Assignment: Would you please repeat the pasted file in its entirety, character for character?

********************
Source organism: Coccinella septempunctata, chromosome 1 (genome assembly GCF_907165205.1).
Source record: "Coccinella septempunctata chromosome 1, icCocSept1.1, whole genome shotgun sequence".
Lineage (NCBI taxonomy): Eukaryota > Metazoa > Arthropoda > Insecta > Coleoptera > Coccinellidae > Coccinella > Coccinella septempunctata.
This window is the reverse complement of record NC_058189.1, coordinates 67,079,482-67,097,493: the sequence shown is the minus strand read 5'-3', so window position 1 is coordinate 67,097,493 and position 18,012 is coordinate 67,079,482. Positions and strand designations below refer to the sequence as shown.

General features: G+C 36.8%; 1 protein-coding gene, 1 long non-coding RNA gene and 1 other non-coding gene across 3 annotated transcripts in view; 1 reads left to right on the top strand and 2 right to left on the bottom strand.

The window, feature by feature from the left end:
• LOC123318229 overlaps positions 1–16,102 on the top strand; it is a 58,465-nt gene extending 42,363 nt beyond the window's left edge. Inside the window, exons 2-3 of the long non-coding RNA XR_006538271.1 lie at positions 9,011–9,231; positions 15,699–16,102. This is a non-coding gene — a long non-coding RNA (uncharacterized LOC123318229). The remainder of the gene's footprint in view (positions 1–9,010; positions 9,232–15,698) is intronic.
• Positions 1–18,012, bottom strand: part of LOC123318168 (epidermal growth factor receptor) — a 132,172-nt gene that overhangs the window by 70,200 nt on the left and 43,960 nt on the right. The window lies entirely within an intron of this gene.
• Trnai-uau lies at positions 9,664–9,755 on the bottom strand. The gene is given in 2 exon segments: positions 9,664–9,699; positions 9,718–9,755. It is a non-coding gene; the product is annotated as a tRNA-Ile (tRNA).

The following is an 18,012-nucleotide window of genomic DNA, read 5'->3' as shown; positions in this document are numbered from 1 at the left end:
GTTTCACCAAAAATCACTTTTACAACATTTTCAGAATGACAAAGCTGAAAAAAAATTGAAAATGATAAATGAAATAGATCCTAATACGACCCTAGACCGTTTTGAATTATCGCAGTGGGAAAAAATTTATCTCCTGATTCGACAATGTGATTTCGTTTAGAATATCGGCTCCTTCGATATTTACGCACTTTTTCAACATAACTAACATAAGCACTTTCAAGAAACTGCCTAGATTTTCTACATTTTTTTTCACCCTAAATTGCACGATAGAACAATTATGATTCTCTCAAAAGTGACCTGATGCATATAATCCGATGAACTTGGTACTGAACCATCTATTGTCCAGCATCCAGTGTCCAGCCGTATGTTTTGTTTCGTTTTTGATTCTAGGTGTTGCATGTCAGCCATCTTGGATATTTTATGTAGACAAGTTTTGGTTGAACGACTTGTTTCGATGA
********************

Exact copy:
Source organism: Coccinella septempunctata, chromosome 1 (genome assembly GCF_907165205.1).
Source record: "Coccinella septempunctata chromosome 1, icCocSept1.1, whole genome shotgun sequence".
Lineage (NCBI taxonomy): Eukaryota > Metazoa > Arthropoda > Insecta > Coleoptera > Coccinellidae > Coccinella > Coccinella septempunctata.
This window is the reverse complement of record NC_058189.1, coordinates 67,079,482-67,097,493: the sequence shown is the minus strand read 5'-3', so window position 1 is coordinate 67,097,493 and position 18,012 is coordinate 67,079,482. Positions and strand designations below refer to the sequence as shown.

General features: G+C 36.8%; 1 protein-coding gene, 1 long non-coding RNA gene and 1 other non-coding gene across 3 annotated transcripts in view; 1 reads left to right on the top strand and 2 right to left on the bottom strand.

The window, feature by feature from the left end:
• LOC123318229 overlaps positions 1–16,102 on the top strand; it is a 58,465-nt gene extending 42,363 nt beyond the window's left edge. Inside the window, exons 2-3 of the long non-coding RNA XR_006538271.1 lie at positions 9,011–9,231; positions 15,699–16,102. This is a non-coding gene — a long non-coding RNA (uncharacterized LOC123318229). The remainder of the gene's footprint in view (positions 1–9,010; positions 9,232–15,698) is intronic.
• Positions 1–18,012, bottom strand: part of LOC123318168 (epidermal growth factor receptor) — a 132,172-nt gene that overhangs the window by 70,200 nt on the left and 43,960 nt on the right. The window lies entirely within an intron of this gene.
• Trnai-uau lies at positions 9,664–9,755 on the bottom strand. The gene is given in 2 exon segments: positions 9,664–9,699; positions 9,718–9,755. It is a non-coding gene; the product is annotated as a tRNA-Ile (tRNA).

The following is an 18,012-nucleotide window of genomic DNA, read 5'->3' as shown; positions in this document are numbered from 1 at the left end:
GTTTCACCAAAAATCACTTTTACAACATTTTCAGAATGACAAAGCTGAAAAAAAATTGAAAATGATAAATGAAATAGATCCTAATACGACCCTAGACCGTTTTGAATTATCGCAGTGGGAAAAAATTTATCTCCTGATTCGACAATGTGATTTCGTTTAGAATATCGGCTCCTTCGATATTTACGCACTTTTTCAACATAACTAACATAAGCACTTTCAAGAAACTGCCTAGATTTTCTACATTTTTTTTCACCCTAAATTGCACGATAGAACAATTATGATTCTCTCAAAAGTGACCTGATGCATATAATCCGATGAACTTGGTACTGAACCATCTATTGTCCAGCATCCAGTGTCCAGCCGTATGTTTTGTTTCGTTTTTGATTCTAGGTGTTGCATGTCAGCCATCTTGGATATTTTATGTAGACAAGTTTTGGTTGAACGACTTGTTTCGATGA